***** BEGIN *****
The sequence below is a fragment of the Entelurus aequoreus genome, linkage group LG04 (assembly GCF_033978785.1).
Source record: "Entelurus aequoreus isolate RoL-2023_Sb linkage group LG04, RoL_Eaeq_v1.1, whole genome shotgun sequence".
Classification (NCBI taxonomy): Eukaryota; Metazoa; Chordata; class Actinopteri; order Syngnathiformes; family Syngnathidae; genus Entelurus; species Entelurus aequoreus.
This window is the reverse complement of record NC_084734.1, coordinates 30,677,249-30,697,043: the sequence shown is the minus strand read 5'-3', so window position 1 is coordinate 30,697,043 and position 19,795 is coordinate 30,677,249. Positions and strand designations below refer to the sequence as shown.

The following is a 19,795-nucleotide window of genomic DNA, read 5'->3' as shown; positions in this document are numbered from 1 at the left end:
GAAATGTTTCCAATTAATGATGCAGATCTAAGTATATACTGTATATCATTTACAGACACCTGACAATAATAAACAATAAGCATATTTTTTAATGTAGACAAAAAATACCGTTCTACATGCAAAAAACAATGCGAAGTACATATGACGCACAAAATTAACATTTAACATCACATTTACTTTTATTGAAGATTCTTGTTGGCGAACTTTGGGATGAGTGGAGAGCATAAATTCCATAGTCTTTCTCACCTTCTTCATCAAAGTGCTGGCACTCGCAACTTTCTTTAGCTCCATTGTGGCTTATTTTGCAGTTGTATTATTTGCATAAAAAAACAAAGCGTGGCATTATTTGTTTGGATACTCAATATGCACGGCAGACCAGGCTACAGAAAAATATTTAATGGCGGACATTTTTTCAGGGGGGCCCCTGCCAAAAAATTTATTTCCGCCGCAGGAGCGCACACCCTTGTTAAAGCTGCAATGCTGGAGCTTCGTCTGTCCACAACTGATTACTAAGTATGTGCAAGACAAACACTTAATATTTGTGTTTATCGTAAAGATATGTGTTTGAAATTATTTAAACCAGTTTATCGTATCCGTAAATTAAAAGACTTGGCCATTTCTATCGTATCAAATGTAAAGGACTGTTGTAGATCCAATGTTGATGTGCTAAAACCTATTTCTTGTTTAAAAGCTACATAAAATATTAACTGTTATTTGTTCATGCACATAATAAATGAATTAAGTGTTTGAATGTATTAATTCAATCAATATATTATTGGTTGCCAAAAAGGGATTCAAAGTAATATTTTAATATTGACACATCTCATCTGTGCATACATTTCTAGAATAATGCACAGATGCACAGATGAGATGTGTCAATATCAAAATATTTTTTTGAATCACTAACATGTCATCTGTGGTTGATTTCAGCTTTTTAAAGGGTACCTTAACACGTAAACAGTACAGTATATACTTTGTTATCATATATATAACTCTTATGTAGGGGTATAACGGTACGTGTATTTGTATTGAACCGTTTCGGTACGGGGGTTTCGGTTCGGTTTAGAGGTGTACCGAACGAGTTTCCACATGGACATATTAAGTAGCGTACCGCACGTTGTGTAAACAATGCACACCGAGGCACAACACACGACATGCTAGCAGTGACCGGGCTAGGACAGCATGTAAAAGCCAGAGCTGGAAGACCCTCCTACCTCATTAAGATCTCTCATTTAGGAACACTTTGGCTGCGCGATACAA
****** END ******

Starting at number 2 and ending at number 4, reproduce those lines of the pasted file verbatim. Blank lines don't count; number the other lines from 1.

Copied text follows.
Source record: "Entelurus aequoreus isolate RoL-2023_Sb linkage group LG04, RoL_Eaeq_v1.1, whole genome shotgun sequence".
Classification (NCBI taxonomy): Eukaryota; Metazoa; Chordata; class Actinopteri; order Syngnathiformes; family Syngnathidae; genus Entelurus; species Entelurus aequoreus.
This window is the reverse complement of record NC_084734.1, coordinates 30,677,249-30,697,043: the sequence shown is the minus strand read 5'-3', so window position 1 is coordinate 30,697,043 and position 19,795 is coordinate 30,677,249. Positions and strand designations below refer to the sequence as shown.